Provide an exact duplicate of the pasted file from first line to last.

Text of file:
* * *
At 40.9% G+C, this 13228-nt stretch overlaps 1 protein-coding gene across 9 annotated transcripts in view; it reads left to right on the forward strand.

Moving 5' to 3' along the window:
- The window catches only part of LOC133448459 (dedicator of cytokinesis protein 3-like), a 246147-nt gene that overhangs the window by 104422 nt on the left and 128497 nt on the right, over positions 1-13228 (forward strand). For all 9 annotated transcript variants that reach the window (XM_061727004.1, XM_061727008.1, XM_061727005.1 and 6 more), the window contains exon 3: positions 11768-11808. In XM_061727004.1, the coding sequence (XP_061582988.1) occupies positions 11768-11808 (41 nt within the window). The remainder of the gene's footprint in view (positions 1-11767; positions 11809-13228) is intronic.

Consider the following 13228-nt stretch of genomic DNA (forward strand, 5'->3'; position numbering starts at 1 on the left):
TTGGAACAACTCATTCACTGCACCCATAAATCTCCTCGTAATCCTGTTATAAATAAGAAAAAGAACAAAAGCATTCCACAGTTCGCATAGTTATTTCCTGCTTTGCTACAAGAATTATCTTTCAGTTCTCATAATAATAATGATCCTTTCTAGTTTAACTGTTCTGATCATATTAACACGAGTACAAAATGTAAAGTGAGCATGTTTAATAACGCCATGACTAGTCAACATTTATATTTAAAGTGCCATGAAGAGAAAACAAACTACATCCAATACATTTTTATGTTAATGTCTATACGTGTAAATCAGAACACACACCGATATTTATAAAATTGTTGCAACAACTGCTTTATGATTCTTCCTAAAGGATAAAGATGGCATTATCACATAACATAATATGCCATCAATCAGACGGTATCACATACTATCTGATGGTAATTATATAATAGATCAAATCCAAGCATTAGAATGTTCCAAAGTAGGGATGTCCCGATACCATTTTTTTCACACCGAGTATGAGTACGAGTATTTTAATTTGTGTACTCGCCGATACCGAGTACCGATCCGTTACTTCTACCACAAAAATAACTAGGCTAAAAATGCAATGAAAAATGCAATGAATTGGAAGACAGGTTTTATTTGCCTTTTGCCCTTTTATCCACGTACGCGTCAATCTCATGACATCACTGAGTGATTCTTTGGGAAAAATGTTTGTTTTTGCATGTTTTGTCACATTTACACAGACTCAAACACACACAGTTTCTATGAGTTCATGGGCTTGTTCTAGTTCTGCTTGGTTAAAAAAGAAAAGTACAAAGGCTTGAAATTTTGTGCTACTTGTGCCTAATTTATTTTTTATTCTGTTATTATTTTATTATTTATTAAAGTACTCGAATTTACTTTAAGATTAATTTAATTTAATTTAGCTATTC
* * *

At 40.9% G+C, this 13228-nt stretch overlaps 1 protein-coding gene across 9 annotated transcripts in view; it reads left to right on the forward strand.

Moving 5' to 3' along the window:
- The window catches only part of LOC133448459 (dedicator of cytokinesis protein 3-like), a 246147-nt gene that overhangs the window by 104422 nt on the left and 128497 nt on the right, over positions 1-13228 (forward strand). For all 9 annotated transcript variants that reach the window (XM_061727004.1, XM_061727008.1, XM_061727005.1 and 6 more), the window contains exon 3: positions 11768-11808. In XM_061727004.1, the coding sequence (XP_061582988.1) occupies positions 11768-11808 (41 nt within the window). The remainder of the gene's footprint in view (positions 1-11767; positions 11809-13228) is intronic.

Consider the following 13228-nt stretch of genomic DNA (forward strand, 5'->3'; position numbering starts at 1 on the left):
TTGGAACAACTCATTCACTGCACCCATAAATCTCCTCGTAATCCTGTTATAAATAAGAAAAAGAACAAAAGCATTCCACAGTTCGCATAGTTATTTCCTGCTTTGCTACAAGAATTATCTTTCAGTTCTCATAATAATAATGATCCTTTCTAGTTTAACTGTTCTGATCATATTAACACGAGTACAAAATGTAAAGTGAGCATGTTTAATAACGCCATGACTAGTCAACATTTATATTTAAAGTGCCATGAAGAGAAAACAAACTACATCCAATACATTTTTATGTTAATGTCTATACGTGTAAATCAGAACACACACCGATATTTATAAAATTGTTGCAACAACTGCTTTATGATTCTTCCTAAAGGATAAAGATGGCATTATCACATAACATAATATGCCATCAATCAGACGGTATCACATACTATCTGATGGTAATTATATAATAGATCAAATCCAAGCATTAGAATGTTCCAAAGTAGGGATGTCCCGATACCATTTTTTTCACACCGAGTATGAGTACGAGTATTTTAATTTGTGTACTCGCCGATACCGAGTACCGATCCGTTACTTCTACCACAAAAATAACTAGGCTAAAAATGCAATGAAAAATGCAATGAATTGGAAGACAGGTTTTATTTGCCTTTTGCCCTTTTATCCACGTACGCGTCAATCTCATGACATCACTGAGTGATTCTTTGGGAAAAATGTTTGTTTTTGCATGTTTTGTCACATTTACACAGACTCAAACACACACAGTTTCTATGAGTTCATGGGCTTGTTCTAGTTCTGCTTGGTTAAAAAAGAAAAGTACAAAGGCTTGAAATTTTGTGCTACTTGTGCCTAATTTATTTTTTATTCTGTTATTATTTTATTATTTATTAAAGTACTCGAATTTACTTTAAGATTAATTTAATTTAATTTAGCTATTC